In a 2006 work on the writings of Julian of Norwich, Nicholas Watson and Jacqueline Jenkins describe Julian’s A Revelation of Love as “a work with no real precedent: a speculative vernacular theology, not modeled on earlier texts but structured as a prolonged investigation into the divine, whose prophetic goal is to birth a new understanding of human living in the world and the nature of God in his interactions with the world, not just for theologians but for everyone” (quoted in Turner, 219-220). Fittingly, these words could in many ways be used to describe Denys Turner’s recently published book on Julian. If Turner’s work departs in one significant way from the above description, it might be in terms of the breadth of his audience. Whereas Julian addresses her theology to her “evencristen,” Turner’s reflection on her writings possesses a level of conceptual difficulty that might limit its readership to trained theologians. In saying this, I hope that I am not scaring off any potential readers, because those who do have the patience to work through Turner’s monograph will be richly rewarded for their efforts.
What makes Turner’s engagement with Julian’s theology so effective is his unwillingness to collapse the tensions that exist in her Revelation. For example, in the chapter on sin Turner seeks to demonstrate how Julian can assert that she sees neither blame nor anger in God, while simultaneously affirming the Church’s teaching that “there is punishment for sin, that there is hell, and that ‘many creatures shall be dampned…’” (69). Ultimately, the way that Julian navigates this tension is by having recourse to the classic Augustinian trope that sin has no part in being, but is only a privation of the good. In Turner’s words: “For Julian, as for Dante, what is ‘real’ is the divine love. Sin, in being the refusal of that love, is the refusal of reality… As Julian says, peace is ‘always in us.’ And the only thing that can separate us from that peace is the ‘wrath’ that is only ‘on man’s side,’ not at all on God’s” (93). By framing the matter in this way, Julian seeks to take seriously the harmful effects of sin without diminishing in any way God’s providential care for the world. In short, Julian upholds both truths, stubbornly refusing to let one overwhelm the other. Turner honors Julian’s theological method by following the basic contours of her approach, steadfastly resisting the temptation to make Julian’s theology more palatable for modern readers by explaining away the tensions in her thought.
Turner follows a similar strategy when dealing with other themes in Julian’s thought, as can be seen in his engagement with Julian’s reflections on prayer and providence (chapter five) and also in the conclusion to the book, which treats Julian’s soteriology. Throughout the work, Turner demonstrates his readiness to grab the nettle by the thorns, even in the most difficult of cases, such as with Julian’s contention that “sinne is behovely” (see 37ff.). Like Julian, Turner consistently grounds his theological reflections in the concrete data of Christian revelation, that is to say, in the narrative of Scripture. The most potent example of this facet of the work is Turner’s commentary on Julian’s theology of the cross: “[I]f it is alone in Jesus that the Trinity is revealed to us, [as Julian claims], then it is in his dying on the Cross that revelation is given. In short, what Christians know of the Trinitarian nature of the Godhead they know from the Cross of Christ… At the heart of the structural unity of Revelation as text is that which is at its theological center point: the paradox that the visibility within history of the Triune Godhead, which is love, is to be found in the historical defeat of love by sin” (133). Passages like this one help to ward off sentimental appropriations of Julian’s theological insights, as, for instance, when phrases like “alle manner of thinge shall be wel” are sometimes ripped out of their context and employed without an acknowledgment of the harder sayings in Julian’s works.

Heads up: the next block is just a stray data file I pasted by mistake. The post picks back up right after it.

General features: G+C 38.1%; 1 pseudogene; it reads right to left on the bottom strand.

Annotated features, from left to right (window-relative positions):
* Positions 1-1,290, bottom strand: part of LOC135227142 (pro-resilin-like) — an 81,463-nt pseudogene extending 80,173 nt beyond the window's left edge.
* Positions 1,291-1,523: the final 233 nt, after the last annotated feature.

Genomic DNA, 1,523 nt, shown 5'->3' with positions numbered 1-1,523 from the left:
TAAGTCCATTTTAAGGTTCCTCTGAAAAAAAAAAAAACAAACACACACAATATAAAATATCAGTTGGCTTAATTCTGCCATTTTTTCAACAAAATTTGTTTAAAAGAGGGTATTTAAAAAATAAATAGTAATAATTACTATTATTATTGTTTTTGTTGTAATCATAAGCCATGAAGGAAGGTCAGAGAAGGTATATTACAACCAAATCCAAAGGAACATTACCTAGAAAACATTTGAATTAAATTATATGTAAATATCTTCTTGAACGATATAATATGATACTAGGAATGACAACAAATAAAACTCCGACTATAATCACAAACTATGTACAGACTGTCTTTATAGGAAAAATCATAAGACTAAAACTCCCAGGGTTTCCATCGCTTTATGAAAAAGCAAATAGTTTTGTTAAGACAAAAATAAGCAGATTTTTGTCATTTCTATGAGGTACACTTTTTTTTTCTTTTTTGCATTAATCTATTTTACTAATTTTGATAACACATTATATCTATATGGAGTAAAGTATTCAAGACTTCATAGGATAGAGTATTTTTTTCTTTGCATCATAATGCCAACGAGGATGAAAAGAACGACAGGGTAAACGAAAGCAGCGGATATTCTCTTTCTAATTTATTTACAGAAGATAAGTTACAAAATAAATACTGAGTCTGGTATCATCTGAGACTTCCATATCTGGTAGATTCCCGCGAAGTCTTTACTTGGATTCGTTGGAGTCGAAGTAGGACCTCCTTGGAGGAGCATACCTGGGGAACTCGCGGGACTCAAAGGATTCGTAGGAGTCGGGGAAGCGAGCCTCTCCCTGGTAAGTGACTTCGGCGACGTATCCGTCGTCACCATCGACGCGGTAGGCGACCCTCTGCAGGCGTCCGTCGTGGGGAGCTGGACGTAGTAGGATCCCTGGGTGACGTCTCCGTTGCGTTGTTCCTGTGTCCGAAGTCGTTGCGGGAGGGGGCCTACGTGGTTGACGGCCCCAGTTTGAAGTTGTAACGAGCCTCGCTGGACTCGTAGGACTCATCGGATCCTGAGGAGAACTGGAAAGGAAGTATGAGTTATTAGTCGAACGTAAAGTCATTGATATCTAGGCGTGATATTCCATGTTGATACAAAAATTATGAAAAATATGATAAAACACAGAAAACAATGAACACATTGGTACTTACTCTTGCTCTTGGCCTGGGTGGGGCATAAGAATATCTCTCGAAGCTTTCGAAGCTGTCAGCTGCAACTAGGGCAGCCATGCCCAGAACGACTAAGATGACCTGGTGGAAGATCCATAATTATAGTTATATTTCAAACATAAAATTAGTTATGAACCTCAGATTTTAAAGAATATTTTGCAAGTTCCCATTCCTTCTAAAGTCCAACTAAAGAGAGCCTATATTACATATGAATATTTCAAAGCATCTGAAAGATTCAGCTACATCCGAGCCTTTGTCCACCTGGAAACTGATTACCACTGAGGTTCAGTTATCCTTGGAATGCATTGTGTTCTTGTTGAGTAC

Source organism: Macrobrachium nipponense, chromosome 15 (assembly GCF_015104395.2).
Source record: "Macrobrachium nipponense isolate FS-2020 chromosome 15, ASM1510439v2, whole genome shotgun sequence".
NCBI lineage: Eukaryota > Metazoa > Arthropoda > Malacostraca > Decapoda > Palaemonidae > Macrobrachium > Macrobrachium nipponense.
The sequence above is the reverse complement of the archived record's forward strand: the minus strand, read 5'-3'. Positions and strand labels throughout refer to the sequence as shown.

By preserving the essential character of Julian’s theology, and on account of his expertise regarding medieval Christianity, Turner effectively mediates Julian’s thought for a contemporary audience. As noted above, Turner’s work is not for everyone, and a full appreciation of its content will require an advanced level of theological training beforehand. Thus, I would caution against assigning this text to undergraduates, though graduate students in theology should find it immensely rewarding. Within the graduate school context, Turner’s monograph could serve either as a supplementary text for a medieval survey or as a launching pad for extended discussion on key theological motifs, such as the nature of human freedom, the “logic” of God’s salvific plan, and the place for prayer in light of divine providence. Turner’s work, like Julian’s, frames these topics in a compelling manner and resists providing simplistic answers that would fail to do justice to the mystery of the Christian faith. In this respect, his monograph is a true homage to one of medieval Christianity’s most fascinating historical figures.